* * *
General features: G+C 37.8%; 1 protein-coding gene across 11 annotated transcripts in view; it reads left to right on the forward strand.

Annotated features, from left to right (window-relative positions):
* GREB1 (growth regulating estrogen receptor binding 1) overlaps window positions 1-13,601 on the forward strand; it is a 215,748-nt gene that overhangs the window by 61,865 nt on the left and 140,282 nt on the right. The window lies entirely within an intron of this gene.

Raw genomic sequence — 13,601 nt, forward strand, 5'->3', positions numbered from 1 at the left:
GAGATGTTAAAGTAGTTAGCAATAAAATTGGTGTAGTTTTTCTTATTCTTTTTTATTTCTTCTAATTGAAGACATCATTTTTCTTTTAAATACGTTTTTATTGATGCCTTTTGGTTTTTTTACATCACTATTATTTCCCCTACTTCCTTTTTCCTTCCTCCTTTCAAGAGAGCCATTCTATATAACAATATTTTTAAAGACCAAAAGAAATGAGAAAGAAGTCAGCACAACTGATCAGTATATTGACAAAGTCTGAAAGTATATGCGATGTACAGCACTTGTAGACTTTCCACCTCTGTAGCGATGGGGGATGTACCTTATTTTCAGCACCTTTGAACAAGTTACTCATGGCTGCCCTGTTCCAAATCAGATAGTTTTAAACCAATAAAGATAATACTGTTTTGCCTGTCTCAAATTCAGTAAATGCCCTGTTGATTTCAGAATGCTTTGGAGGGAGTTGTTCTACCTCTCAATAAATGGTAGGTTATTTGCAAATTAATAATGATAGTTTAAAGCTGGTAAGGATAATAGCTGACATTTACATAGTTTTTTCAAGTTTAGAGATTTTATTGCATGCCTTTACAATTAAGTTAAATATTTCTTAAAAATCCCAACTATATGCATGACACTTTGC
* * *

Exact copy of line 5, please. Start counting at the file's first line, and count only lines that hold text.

GAGATGTTAAAGTAGTTAGCAATAAAATTGGTGTAGTTTTTCTTATTCTTTTTTATTTCTTCTAATTGAAGACATCATTTTTCTTTTAAATACGTTTTTATTGATGCCTTTTGGTTTTTTTACATCACTATTATTTCCCCTACTTCCTTTTTCCTTCCTCCTTTCAAGAGAGCCATTCTATATAACAATATTTTTAAAGACCAAAAGAAATGAGAAAGAAGTCAGCACAACTGATCAGTATATTGACAAAGTCTGAAAGTATATGCGATGTACAGCACTTGTAGACTTTCCACCTCTGTAGCGATGGGGGATGTACCTTATTTTCAGCACCTTTGAACAAGTTACTCATGGCTGCCCTGTTCCAAATCAGATAGTTTTAAACCAATAAAGATAATACTGTTTTGCCTGTCTCAAATTCAGTAAATGCCCTGTTGATTTCAGAATGCTTTGGAGGGAGTTGTTCTACCTCTCAATAAATGGTAGGTTATTTGCAAATTAATAATGATAGTTTAAAGCTGGTAAGGATAATAGCTGACATTTACATAGTTTTTTCAAGTTTAGAGATTTTATTGCATGCCTTTACAATTAAGTTAAATATTTCTTAAAAATCCCAACTATATGCATGACACTTTGC